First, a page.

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SEZs key to localisation in Africa

Special Economic Zones (SEZs) are geographically designated areas where governments promote industrial activity. They use incentives, infrastructure, and improved services to attract foreign and domestic investment and technology. SEZs can be an effective catalyst for industrialization and structural transformation in developing countries. They can also create jobs, increase exports, and upgrade the local industrial base. According to the United Nations Conference on Trade and Development (UNCTAD), there are over 200 SEZs in 38 African countries. At least 56 zones are under construction, and others are still in the early stages of development. Some challenges that may impede the success of SEZs include: Regulatory and legislative issues Transportation networks Logistical hubs Institutional and governance challenges Ask a follow up How many economic zones are in Africa? What are the Chinese special economic zones in Africa? What are the challenges facing special economic zones in Kenya?

Creating value from Africa’s raw materials is part of AFC’s strategy to reduce emissions from shipping in terms of Africa’s exports to other regions. In many cases, the transformed products are shipped back to Africa as finished goods.

AFC is collaborating with partners in Africa to create new and productive value chains from the continent’s rich resource base. This is proving to be a game-changer for participating nations in the industrial parks program.

The organisation has outlined its approach in this regard in its white paper released in 2022, Roadmap to Africa’s COP: A Pragmatic Path to Net Zero, in which it suggests that the first step to reducing wasteful shipping is to build circular local economies for commodities and minerals.

“Africa is the world’s biggest store of minerals and commodities – everything from copper and iron ore to cotton, cocoa and coffee. Most of these commodities and minerals are shipped halfway around the world to Asia for manufacturing and processing, before being transported yet again to the consumer marketplace.

“This is a key reason why shipping is the single biggest carbon dioxide emitter, after China, the US, India, Russia and Japan at 3.1% of global greenhouse gas emissions – about equivalent to all African nations combined.” The value addition strategy has been given new impetus by the disruption of supply chains from the Covid-19 pandemic lockdowns and global trade tensions.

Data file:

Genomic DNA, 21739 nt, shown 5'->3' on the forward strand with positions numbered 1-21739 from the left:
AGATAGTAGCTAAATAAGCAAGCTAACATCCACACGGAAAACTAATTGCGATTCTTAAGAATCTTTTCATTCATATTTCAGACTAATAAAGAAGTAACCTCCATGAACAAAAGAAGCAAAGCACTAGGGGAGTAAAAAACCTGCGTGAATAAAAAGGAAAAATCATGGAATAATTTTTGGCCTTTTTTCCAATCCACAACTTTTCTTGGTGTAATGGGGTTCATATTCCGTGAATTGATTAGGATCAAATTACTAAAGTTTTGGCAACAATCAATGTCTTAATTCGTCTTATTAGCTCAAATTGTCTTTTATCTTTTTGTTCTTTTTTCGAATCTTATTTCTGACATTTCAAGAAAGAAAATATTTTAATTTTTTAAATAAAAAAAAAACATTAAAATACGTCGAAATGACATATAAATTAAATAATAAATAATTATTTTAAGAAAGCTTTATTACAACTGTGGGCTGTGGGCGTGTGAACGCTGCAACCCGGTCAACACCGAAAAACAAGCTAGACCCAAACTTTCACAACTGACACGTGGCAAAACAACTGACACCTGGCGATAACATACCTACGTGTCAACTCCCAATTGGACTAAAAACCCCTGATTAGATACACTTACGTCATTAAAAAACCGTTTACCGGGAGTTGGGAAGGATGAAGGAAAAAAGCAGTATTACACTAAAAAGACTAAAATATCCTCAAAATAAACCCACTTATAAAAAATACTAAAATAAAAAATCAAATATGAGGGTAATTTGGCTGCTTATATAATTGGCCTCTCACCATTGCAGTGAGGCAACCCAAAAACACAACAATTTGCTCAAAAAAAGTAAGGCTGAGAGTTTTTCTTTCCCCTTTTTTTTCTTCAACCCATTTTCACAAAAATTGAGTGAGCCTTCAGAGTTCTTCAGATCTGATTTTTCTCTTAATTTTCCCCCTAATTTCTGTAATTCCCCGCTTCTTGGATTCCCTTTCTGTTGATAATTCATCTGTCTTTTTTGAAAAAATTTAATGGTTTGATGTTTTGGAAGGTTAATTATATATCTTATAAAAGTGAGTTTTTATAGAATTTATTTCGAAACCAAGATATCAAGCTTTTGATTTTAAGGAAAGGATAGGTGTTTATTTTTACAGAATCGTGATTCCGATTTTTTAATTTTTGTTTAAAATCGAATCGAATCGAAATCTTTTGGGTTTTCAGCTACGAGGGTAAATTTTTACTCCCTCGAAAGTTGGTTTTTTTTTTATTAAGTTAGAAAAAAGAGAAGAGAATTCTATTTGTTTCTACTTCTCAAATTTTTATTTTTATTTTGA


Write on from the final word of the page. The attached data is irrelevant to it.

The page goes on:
A place for special economic zones

Investment in special economic zones and industrial hubs with focused interventions is regarded by multilateral and other finance institutions as a way to dramatically improve existing value chains and logistics and create new opportunities for value-added products.

It is also proving to be an effective way to develop new value chains and export capability in countries that have long been import dependent despite their wealth of agricultural and other resources.

The success of such ventures relies on many factors, key among them the political will to back transformation with suitable policy frameworks, according to speakers at the recent Africa Investment Forum. These urged African governments to be bold in taking the steps towards building value for their natural resources. This is a key step but there are other factors required in building successful industrial parks.

These factors include reducing bureaucracy by putting in place effective one-stop shops and other agencies; building relevant skills; and providing infrastructure to attract companies into the zones – particularly reliable energy supply.

AFC has proved the efficacy of this model in its investment in industrial parks alongside industrial development company ARISE Integrated Industrial Platforms (IIP) in various African countries.

The model is to build integrated ecosystems and industrial platforms that develop an end-to-end value chain around a particular natural resource.

Testing the model

AFC tested the model with its investments in the Gabon Special Economic Zone, Glo-Djigbé Industrial Zone (GDIZ) in Benin and in Togo with the Adétikopé Industrial Platform (PIA).

The journey started in 2016, when AFC invested $140m for a 21% stake in the Gabon SEZ, now rebranded as ARISE – a diversified portfolio of ports and logistics, integrated industrial platforms, infrastructure and airports businesses. GSEZ commenced as a joint venture between AFC, Olam and the Republic of Gabon.

The Gabon SEZ is home to a successful wood-based export industry that has transformed wood from the country’s massive forests into furniture. The project has enabled the building of a supply chain that joins sustainable forestry with furniture manufacturing and spin-off and support activities in a 37-hectare manufacturing cluster, which provides shared infrastructure such as power and water. Gabon is now the second-biggest exporter of sawn wood in Africa and the tenth globally. It is also the third largest veneer exporter globally and the largest in Africa. In short, it is now a leading player in furniture manufacturing and export in Africa.

After successfully testing the model in the central African nation, in 2020, AFC invested a further $150m of convertible debt in ARISE IIP for expansion into Benin and Togo, following execution of binding concession agreements with the respective governments.

It also plans to engage in the expansion of the Gabon project and planned developments in Chad and Côte d’Ivoire, which will be mainly dedicated to processing local agricultural products. The success of the initiative is highlighted by the two case studies we present here, from Gabon and Benin.


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